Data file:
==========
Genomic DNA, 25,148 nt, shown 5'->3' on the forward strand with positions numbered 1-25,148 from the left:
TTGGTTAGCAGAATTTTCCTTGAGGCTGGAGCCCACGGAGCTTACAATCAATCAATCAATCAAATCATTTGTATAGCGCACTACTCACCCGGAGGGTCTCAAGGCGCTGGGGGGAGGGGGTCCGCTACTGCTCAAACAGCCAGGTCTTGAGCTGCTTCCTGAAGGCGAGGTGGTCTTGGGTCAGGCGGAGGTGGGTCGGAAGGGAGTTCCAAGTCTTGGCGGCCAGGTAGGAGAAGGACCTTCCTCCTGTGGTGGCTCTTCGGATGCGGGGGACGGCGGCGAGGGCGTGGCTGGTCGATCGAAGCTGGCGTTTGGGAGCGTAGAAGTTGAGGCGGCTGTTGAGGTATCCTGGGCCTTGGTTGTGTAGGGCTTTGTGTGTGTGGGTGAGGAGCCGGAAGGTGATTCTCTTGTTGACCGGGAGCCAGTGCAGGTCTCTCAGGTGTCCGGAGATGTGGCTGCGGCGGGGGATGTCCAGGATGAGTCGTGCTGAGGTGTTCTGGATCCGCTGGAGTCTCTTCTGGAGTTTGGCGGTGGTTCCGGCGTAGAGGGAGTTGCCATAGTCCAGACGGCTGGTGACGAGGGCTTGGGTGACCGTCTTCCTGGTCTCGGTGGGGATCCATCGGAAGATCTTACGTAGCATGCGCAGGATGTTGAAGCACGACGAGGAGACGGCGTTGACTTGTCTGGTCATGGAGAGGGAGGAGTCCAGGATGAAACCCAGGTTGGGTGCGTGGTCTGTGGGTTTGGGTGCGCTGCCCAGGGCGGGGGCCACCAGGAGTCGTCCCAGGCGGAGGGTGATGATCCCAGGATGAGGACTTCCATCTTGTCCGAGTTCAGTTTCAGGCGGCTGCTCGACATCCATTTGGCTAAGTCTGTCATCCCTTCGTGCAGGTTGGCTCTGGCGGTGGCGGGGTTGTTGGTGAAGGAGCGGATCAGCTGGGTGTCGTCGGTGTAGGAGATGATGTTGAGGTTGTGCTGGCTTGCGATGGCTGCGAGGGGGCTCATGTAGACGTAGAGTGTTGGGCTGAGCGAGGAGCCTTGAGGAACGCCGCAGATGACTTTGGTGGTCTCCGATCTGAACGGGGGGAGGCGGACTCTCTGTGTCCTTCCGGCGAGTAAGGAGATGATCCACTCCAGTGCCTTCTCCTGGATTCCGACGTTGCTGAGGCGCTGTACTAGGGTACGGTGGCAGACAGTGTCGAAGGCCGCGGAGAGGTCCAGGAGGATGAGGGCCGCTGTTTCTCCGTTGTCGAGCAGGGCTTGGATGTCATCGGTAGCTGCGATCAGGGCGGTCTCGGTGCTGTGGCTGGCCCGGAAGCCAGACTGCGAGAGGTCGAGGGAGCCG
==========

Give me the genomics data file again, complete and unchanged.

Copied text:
Genomic DNA, 25,148 nt, shown 5'->3' on the forward strand with positions numbered 1-25,148 from the left:
TTGGTTAGCAGAATTTTCCTTGAGGCTGGAGCCCACGGAGCTTACAATCAATCAATCAATCAAATCATTTGTATAGCGCACTACTCACCCGGAGGGTCTCAAGGCGCTGGGGGGAGGGGGTCCGCTACTGCTCAAACAGCCAGGTCTTGAGCTGCTTCCTGAAGGCGAGGTGGTCTTGGGTCAGGCGGAGGTGGGTCGGAAGGGAGTTCCAAGTCTTGGCGGCCAGGTAGGAGAAGGACCTTCCTCCTGTGGTGGCTCTTCGGATGCGGGGGACGGCGGCGAGGGCGTGGCTGGTCGATCGAAGCTGGCGTTTGGGAGCGTAGAAGTTGAGGCGGCTGTTGAGGTATCCTGGGCCTTGGTTGTGTAGGGCTTTGTGTGTGTGGGTGAGGAGCCGGAAGGTGATTCTCTTGTTGACCGGGAGCCAGTGCAGGTCTCTCAGGTGTCCGGAGATGTGGCTGCGGCGGGGGATGTCCAGGATGAGTCGTGCTGAGGTGTTCTGGATCCGCTGGAGTCTCTTCTGGAGTTTGGCGGTGGTTCCGGCGTAGAGGGAGTTGCCATAGTCCAGACGGCTGGTGACGAGGGCTTGGGTGACCGTCTTCCTGGTCTCGGTGGGGATCCATCGGAAGATCTTACGTAGCATGCGCAGGATGTTGAAGCACGACGAGGAGACGGCGTTGACTTGTCTGGTCATGGAGAGGGAGGAGTCCAGGATGAAACCCAGGTTGGGTGCGTGGTCTGTGGGTTTGGGTGCGCTGCCCAGGGCGGGGGCCACCAGGAGTCGTCCCAGGCGGAGGGTGATGATCCCAGGATGAGGACTTCCATCTTGTCCGAGTTCAGTTTCAGGCGGCTGCTCGACATCCATTTGGCTAAGTCTGTCATCCCTTCGTGCAGGTTGGCTCTGGCGGTGGCGGGGTTGTTGGTGAAGGAGCGGATCAGCTGGGTGTCGTCGGTGTAGGAGATGATGTTGAGGTTGTGCTGGCTTGCGATGGCTGCGAGGGGGCTCATGTAGACGTAGAGTGTTGGGCTGAGCGAGGAGCCTTGAGGAACGCCGCAGATGACTTTGGTGGTCTCCGATCTGAACGGGGGGAGGCGGACTCTCTGTGTCCTTCCGGCGAGTAAGGAGATGATCCACTCCAGTGCCTTCTCCTGGATTCCGACGTTGCTGAGGCGCTGTACTAGGGTACGGTGGCAGACAGTGTCGAAGGCCGCGGAGAGGTCCAGGAGGATGAGGGCCGCTGTTTCTCCGTTGTCGAGCAGGGCTTGGATGTCATCGGTAGCTGCGATCAGGGCGGTCTCGGTGCTGTGGCTGGCCCGGAAGCCAGACTGCGAGAGGTCGAGGGAGCCG